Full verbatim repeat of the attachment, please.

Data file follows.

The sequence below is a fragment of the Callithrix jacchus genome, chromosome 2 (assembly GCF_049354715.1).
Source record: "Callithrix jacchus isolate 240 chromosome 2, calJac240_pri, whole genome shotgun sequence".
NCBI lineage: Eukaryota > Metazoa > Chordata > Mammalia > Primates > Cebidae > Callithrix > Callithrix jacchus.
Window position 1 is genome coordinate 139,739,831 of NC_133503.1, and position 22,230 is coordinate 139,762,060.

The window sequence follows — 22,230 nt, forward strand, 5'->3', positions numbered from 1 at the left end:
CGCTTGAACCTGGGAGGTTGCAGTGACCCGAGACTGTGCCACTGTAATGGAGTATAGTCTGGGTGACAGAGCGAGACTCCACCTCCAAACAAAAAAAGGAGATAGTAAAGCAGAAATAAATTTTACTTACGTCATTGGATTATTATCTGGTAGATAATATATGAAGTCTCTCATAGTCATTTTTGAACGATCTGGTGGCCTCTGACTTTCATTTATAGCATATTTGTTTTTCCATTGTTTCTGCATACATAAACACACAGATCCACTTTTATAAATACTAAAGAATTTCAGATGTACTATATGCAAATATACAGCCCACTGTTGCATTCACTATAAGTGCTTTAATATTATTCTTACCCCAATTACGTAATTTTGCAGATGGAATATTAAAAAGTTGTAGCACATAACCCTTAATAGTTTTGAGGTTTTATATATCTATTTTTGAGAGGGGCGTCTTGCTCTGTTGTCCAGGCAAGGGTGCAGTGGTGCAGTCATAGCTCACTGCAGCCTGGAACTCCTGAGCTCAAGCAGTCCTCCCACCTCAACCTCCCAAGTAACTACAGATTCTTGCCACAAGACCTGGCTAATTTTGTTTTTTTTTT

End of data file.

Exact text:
The sequence below is a fragment of the Callithrix jacchus genome, chromosome 2 (assembly GCF_049354715.1).
Source record: "Callithrix jacchus isolate 240 chromosome 2, calJac240_pri, whole genome shotgun sequence".
NCBI lineage: Eukaryota > Metazoa > Chordata > Mammalia > Primates > Cebidae > Callithrix > Callithrix jacchus.
Window position 1 is genome coordinate 139,739,831 of NC_133503.1, and position 22,230 is coordinate 139,762,060.

The window sequence follows — 22,230 nt, forward strand, 5'->3', positions numbered from 1 at the left end:
CGCTTGAACCTGGGAGGTTGCAGTGACCCGAGACTGTGCCACTGTAATGGAGTATAGTCTGGGTGACAGAGCGAGACTCCACCTCCAAACAAAAAAAGGAGATAGTAAAGCAGAAATAAATTTTACTTACGTCATTGGATTATTATCTGGTAGATAATATATGAAGTCTCTCATAGTCATTTTTGAACGATCTGGTGGCCTCTGACTTTCATTTATAGCATATTTGTTTTTCCATTGTTTCTGCATACATAAACACACAGATCCACTTTTATAAATACTAAAGAATTTCAGATGTACTATATGCAAATATACAGCCCACTGTTGCATTCACTATAAGTGCTTTAATATTATTCTTACCCCAATTACGTAATTTTGCAGATGGAATATTAAAAAGTTGTAGCACATAACCCTTAATAGTTTTGAGGTTTTATATATCTATTTTTGAGAGGGGCGTCTTGCTCTGTTGTCCAGGCAAGGGTGCAGTGGTGCAGTCATAGCTCACTGCAGCCTGGAACTCCTGAGCTCAAGCAGTCCTCCCACCTCAACCTCCCAAGTAACTACAGATTCTTGCCACAAGACCTGGCTAATTTTGTTTTTTTTTT